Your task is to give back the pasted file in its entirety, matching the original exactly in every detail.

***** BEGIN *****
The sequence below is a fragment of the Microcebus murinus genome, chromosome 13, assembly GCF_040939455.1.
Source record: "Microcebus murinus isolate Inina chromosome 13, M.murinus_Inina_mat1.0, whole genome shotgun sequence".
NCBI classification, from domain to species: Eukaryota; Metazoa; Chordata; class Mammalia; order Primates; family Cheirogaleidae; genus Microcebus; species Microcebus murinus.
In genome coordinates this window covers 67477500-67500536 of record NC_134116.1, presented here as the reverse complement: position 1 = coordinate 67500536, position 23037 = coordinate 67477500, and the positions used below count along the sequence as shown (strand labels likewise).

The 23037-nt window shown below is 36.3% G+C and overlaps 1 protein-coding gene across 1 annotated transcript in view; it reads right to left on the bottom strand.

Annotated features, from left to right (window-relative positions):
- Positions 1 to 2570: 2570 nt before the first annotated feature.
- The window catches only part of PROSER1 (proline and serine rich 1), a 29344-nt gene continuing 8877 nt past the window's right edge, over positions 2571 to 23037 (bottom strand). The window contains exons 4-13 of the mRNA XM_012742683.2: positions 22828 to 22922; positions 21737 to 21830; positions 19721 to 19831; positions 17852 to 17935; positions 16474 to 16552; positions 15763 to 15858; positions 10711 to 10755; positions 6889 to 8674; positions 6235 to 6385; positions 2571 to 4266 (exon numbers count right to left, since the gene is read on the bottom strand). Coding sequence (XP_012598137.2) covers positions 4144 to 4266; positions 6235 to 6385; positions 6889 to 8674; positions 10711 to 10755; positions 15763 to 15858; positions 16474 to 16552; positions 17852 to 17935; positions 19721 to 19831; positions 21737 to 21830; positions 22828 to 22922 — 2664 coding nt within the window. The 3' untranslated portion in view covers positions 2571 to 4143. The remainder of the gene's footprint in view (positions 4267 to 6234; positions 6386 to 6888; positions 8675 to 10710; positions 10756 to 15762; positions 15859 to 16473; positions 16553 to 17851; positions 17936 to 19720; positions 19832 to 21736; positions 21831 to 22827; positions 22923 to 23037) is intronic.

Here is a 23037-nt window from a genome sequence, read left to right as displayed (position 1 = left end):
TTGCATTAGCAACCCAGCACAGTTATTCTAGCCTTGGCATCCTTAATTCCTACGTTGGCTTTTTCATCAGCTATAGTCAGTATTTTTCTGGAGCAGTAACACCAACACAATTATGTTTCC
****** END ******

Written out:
The sequence below is a fragment of the Microcebus murinus genome, chromosome 13, assembly GCF_040939455.1.
Source record: "Microcebus murinus isolate Inina chromosome 13, M.murinus_Inina_mat1.0, whole genome shotgun sequence".
NCBI classification, from domain to species: Eukaryota; Metazoa; Chordata; class Mammalia; order Primates; family Cheirogaleidae; genus Microcebus; species Microcebus murinus.
In genome coordinates this window covers 67477500-67500536 of record NC_134116.1, presented here as the reverse complement: position 1 = coordinate 67500536, position 23037 = coordinate 67477500, and the positions used below count along the sequence as shown (strand labels likewise).

The 23037-nt window shown below is 36.3% G+C and overlaps 1 protein-coding gene across 1 annotated transcript in view; it reads right to left on the bottom strand.

Annotated features, from left to right (window-relative positions):
- Positions 1 to 2570: 2570 nt before the first annotated feature.
- The window catches only part of PROSER1 (proline and serine rich 1), a 29344-nt gene continuing 8877 nt past the window's right edge, over positions 2571 to 23037 (bottom strand). The window contains exons 4-13 of the mRNA XM_012742683.2: positions 22828 to 22922; positions 21737 to 21830; positions 19721 to 19831; positions 17852 to 17935; positions 16474 to 16552; positions 15763 to 15858; positions 10711 to 10755; positions 6889 to 8674; positions 6235 to 6385; positions 2571 to 4266 (exon numbers count right to left, since the gene is read on the bottom strand). Coding sequence (XP_012598137.2) covers positions 4144 to 4266; positions 6235 to 6385; positions 6889 to 8674; positions 10711 to 10755; positions 15763 to 15858; positions 16474 to 16552; positions 17852 to 17935; positions 19721 to 19831; positions 21737 to 21830; positions 22828 to 22922 — 2664 coding nt within the window. The 3' untranslated portion in view covers positions 2571 to 4143. The remainder of the gene's footprint in view (positions 4267 to 6234; positions 6386 to 6888; positions 8675 to 10710; positions 10756 to 15762; positions 15859 to 16473; positions 16553 to 17851; positions 17936 to 19720; positions 19832 to 21736; positions 21831 to 22827; positions 22923 to 23037) is intronic.

Here is a 23037-nt window from a genome sequence, read left to right as displayed (position 1 = left end):
TTGCATTAGCAACCCAGCACAGTTATTCTAGCCTTGGCATCCTTAATTCCTACGTTGGCTTTTTCATCAGCTATAGTCAGTATTTTTCTGGAGCAGTAACACCAACACAATTATGTTTCC